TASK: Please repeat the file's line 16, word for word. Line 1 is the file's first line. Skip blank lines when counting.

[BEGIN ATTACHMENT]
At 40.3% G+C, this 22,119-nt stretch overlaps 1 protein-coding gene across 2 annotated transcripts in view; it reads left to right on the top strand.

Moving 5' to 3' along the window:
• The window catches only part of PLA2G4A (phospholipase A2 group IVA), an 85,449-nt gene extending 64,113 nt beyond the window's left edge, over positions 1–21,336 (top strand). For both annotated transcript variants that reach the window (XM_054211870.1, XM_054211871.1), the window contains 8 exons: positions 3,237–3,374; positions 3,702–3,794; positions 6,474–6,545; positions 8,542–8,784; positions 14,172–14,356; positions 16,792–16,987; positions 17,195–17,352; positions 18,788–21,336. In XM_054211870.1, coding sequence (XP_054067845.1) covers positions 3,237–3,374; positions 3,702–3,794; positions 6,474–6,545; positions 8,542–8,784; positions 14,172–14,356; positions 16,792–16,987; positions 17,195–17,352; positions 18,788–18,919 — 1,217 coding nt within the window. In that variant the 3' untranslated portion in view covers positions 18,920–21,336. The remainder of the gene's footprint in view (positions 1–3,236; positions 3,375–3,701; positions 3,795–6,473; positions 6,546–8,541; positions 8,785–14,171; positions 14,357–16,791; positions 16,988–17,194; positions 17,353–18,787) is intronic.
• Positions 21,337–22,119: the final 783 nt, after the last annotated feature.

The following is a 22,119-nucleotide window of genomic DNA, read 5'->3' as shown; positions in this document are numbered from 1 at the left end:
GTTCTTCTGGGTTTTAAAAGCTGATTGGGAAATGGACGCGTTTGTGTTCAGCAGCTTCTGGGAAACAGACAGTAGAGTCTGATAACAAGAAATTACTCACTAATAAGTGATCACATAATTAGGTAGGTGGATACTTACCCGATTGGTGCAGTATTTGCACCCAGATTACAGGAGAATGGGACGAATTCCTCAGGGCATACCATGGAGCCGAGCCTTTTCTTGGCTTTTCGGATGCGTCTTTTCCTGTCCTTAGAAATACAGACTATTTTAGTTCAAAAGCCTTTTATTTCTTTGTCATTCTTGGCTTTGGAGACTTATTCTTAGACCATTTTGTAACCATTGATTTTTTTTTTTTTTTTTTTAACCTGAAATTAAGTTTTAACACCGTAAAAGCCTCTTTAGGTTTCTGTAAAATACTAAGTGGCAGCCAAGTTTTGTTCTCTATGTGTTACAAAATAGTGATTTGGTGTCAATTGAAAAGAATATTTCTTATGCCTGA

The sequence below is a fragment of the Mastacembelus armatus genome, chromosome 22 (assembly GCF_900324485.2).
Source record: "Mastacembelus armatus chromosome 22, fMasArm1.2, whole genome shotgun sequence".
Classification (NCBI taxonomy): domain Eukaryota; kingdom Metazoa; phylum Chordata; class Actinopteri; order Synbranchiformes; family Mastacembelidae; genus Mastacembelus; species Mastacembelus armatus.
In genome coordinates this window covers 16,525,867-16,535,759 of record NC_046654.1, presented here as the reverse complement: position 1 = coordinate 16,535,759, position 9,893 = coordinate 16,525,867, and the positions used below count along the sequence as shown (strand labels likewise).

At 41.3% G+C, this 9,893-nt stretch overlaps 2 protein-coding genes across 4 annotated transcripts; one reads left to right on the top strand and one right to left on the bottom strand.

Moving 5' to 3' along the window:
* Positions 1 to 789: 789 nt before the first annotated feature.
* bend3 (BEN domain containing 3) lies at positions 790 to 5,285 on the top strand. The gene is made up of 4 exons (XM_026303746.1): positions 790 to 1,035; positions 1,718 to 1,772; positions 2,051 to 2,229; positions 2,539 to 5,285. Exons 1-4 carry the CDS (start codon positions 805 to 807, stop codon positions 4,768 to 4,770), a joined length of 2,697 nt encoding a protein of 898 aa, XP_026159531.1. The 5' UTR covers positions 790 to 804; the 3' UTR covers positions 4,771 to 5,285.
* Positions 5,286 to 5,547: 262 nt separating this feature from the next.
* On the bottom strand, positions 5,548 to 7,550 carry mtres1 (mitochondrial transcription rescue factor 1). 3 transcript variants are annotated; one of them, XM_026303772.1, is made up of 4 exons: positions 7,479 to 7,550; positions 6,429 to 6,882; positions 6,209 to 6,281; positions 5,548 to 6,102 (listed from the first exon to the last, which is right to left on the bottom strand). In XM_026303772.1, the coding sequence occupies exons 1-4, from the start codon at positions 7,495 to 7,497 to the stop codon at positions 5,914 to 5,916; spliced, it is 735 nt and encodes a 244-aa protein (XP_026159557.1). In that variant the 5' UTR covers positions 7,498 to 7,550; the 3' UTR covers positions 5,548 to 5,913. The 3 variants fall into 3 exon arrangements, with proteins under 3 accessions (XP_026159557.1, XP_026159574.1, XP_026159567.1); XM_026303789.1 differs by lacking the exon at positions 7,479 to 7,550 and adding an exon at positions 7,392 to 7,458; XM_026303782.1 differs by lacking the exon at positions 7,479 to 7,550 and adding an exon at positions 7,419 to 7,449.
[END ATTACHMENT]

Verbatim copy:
* On the bottom strand, positions 5,548 to 7,550 carry mtres1 (mitochondrial transcription rescue factor 1). 3 transcript variants are annotated; one of them, XM_026303772.1, is made up of 4 exons: positions 7,479 to 7,550; positions 6,429 to 6,882; positions 6,209 to 6,281; positions 5,548 to 6,102 (listed from the first exon to the last, which is right to left on the bottom strand). In XM_026303772.1, the coding sequence occupies exons 1-4, from the start codon at positions 7,495 to 7,497 to the stop codon at positions 5,914 to 5,916; spliced, it is 735 nt and encodes a 244-aa protein (XP_026159557.1). In that variant the 5' UTR covers positions 7,498 to 7,550; the 3' UTR covers positions 5,548 to 5,913. The 3 variants fall into 3 exon arrangements, with proteins under 3 accessions (XP_026159557.1, XP_026159574.1, XP_026159567.1); XM_026303789.1 differs by lacking the exon at positions 7,479 to 7,550 and adding an exon at positions 7,392 to 7,458; XM_026303782.1 differs by lacking the exon at positions 7,479 to 7,550 and adding an exon at positions 7,419 to 7,449.